Ghrelin administration induced muscle-specific effects on P-AKT and its downstream targets (Figures 1 and 2). In soleus muscle, ghrelin increased P- but not T-AKT protein levels, resulting in a net increase of their ratio (P-to-T, p < 0.05 vs. control; Figure 1A). Consistent with this effect, P- but not T-GSK was also higher in ghrelin-treated animals (p < 0.05 vs. control; Figure 1B). In contrast, no changes in the P/T-AKT ratio or in P/T-GSK occurred in mixed gastrocnemius muscle (Figure 1). Consistent with muscle-specific effects on AKT-dependent insulin signaling, ghrelin treatment increased GLUT-4 transcript levels in soleus (p < 0.05 vs. control) but not in gastrocnemius muscle (Figure 2).


Figure 1. : Ghrelin effects on the ratio between P- and T-AKT (A) and between P- and T-GSK (B) in gastrocnemius and soleus muscles. The S (saline) group is represented by black bars, and the ghrelin group is represented by white bars. Data are mean ± standard error from eight animals per group. Under each bar are representative bands from two animals per group. * p < 0.05, ghrelin vs. S by Student's t test for unpaired data.

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Figure 2. : Ghrelin effects on transcript levels of GLUT-4 in gastrocnemius and soleus muscles. The S (saline) group is represented by black bars, and the ghrelin group is represented by white bars. Data are mean ± standard error from eight animals per group. * p < 0.05, ghrelin vs. S by Student's t test for unpaired data.

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Liver AKT Activation

In contrast to skeletal muscle, reduced P/T-AKT and P/T-GSK ratios were observed in ghrelin-treated compared with control animals (p < 0.05; Figure 3), indicating tissue-specific effects of ghrelin administration on AKT-dependent insulin signaling under the current experimental conditions.


Figure 3. : Ghrelin effects on the ratio between P- and T-AKT and between P- and T-GSK in liver. The S (saline) group is represented by black bars, and the ghrelin group is represented by white bars. Data are mean ± standard error from eight animals per group. Under each bar are representative bands from two animals from each group. * p < 0.05, ghrelin vs. S by Student's t test for unpaired data.

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The master metabolic regulator peroxisome proliferator-activated receptor-γ-coactivator (PGC) 1α can activate hepatic gluconeogenesis, and its hepatic transcription has been reported to be down-regulated by AKT activation through forkhead transcription factor FOXO1 phosphorylation and nuclear exclusion (27, 28). The same effects are reported in skeletal muscle (29), although available in vivo studies have yielded conflicting results on this issue, with unchanged or reduced PGC-1α expression in the presence of acute increments of AKT phosphorylation (29, 30). We, therefore, measured muscle and liver PGC-1α transcript levels in the current model by real-time PCR using previously reported primers and probes (31). PGC-1α transcriptional expression was markedly enhanced in the liver but not in skeletal muscles (Figure 4), supporting tissue-specific effects of ghrelin on expression levels of this master metabolic regulator.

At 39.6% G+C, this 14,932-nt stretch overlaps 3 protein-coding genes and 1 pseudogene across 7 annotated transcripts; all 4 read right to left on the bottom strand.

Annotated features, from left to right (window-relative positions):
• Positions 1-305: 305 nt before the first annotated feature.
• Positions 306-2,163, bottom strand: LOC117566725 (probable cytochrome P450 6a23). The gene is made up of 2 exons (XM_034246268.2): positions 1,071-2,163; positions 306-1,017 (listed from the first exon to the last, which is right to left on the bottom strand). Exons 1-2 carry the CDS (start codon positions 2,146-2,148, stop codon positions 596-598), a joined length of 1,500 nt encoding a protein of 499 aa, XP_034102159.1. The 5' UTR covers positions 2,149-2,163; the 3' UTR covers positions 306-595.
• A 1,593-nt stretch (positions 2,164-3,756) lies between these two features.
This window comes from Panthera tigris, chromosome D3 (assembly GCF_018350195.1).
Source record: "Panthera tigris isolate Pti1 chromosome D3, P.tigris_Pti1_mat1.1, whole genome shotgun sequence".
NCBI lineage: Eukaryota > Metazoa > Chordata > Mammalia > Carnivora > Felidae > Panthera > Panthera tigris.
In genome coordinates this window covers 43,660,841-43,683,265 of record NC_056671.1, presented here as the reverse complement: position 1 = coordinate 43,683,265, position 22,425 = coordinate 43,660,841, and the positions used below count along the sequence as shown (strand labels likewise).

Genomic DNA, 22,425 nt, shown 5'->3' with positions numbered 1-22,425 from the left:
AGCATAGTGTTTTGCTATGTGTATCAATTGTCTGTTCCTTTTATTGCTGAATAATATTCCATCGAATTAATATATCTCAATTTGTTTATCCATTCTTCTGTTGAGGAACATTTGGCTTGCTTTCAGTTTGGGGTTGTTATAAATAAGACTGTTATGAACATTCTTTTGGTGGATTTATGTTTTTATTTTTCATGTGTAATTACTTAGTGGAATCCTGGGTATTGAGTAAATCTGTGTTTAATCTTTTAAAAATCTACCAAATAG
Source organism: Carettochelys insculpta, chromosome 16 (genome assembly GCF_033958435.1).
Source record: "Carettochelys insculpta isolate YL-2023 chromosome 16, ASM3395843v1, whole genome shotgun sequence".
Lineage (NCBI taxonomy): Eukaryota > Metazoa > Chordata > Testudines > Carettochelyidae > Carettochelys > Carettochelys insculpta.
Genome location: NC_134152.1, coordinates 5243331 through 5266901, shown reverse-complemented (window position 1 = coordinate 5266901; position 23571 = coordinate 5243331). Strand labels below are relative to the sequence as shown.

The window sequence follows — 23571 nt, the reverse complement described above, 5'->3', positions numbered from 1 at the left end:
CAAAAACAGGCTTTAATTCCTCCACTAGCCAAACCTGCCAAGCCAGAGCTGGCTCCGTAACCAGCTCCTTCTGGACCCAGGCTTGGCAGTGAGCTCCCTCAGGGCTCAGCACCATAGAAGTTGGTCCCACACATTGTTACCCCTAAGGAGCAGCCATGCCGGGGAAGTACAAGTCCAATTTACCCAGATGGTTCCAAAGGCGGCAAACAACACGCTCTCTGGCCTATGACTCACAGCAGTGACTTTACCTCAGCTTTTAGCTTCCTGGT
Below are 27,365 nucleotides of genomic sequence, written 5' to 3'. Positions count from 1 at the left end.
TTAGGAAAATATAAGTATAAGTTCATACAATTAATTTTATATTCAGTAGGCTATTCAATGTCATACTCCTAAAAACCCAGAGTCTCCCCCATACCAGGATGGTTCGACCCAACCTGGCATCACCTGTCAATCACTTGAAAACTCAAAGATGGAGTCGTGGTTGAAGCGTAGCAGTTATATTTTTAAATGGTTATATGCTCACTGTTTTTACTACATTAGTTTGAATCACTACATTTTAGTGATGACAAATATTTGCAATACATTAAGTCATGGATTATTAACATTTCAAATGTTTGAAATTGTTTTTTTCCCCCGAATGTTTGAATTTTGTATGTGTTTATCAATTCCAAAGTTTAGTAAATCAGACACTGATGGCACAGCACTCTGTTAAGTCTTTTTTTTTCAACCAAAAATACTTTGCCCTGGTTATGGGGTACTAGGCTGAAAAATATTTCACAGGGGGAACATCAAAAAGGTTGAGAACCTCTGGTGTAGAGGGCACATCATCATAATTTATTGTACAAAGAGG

Figure 4. : Ghrelin effects on transcript levels of PGC-1α in gastrocnemius and soleus muscles (A) and in the liver (B). The S (saline) group is represented by black bars, and the ghrelin group is represented by white bars. Data are mean ± standard error from eight animals per group. * p < 0.05, ghrelin vs. control by Student's t test for unpaired data.

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Ghrelin has been reported to modulate AT metabolism and adipogenesis (3, 4). These processes can involve changes in adipokines that can, in turn, alter whole-body and tissue insulin sensitivity (22, 23). Changes in circulating adiponectin and in epididymal tissue adiponectin, leptin, and resistin mRNA were, therefore, determined. Ghrelin administration had no effect on these parameters (Table 1).

Table 1. . Effects of 4-day, twice-daily S or ghrelin administration on epididymal AT mRNA levels of adiponectin, leptin, and resistin and on adiponectin plasma concentration
  1. S, saline; AT, adipose tissue; AU, arbitrary unit. No statistically significant differences were observed in these variables between the two groups (Student's t test for unpaired data).

AT adiponectin mRNA (AU)100 ± 19132 ± 31
AT leptin mRNA (AU)100 ± 14134 ± 17
AT resistin mRNA (AU)100 ± 21117 ± 21
Plasma adiponectin (µg/ml)4.2 ± 0.24.7 ± 0.4


  1. Top of page
  2. Abstract
  3. Introduction
  4. Research Methods and Procedures
  5. Results
  6. Discussion
  7. Acknowledgments
  8. References

Skeletal Muscle Effects

To our knowledge, the current data provide the first assessment of the effects of ghrelin administration on insulin signaling in skeletal muscle. The study demonstrated that chronic in vivo ghrelin administration enhanced AKT-dependent insulin signaling selectively in oxidative muscle. AKT activation plays a critical role in the regulation of muscle insulin-mediated glucose disposal (24, 25, 26), and increased AKT activity was directly confirmed in oxidative muscle by enhanced GSK phosphorylation. Changes in GLUT-4 mRNA do not imply further changes in post-transcriptional steps of gene expression, but increased GLUT-4 mRNA has been shown to be an excellent marker of its muscle protein content under different conditions of elevated tissue glucose disposal (32, 33). Thus, the current data indicate a novel effect of ghrelin administration to activate muscle AKT-GSK signaling and the potential for tissue glucose utilization under the current conditions.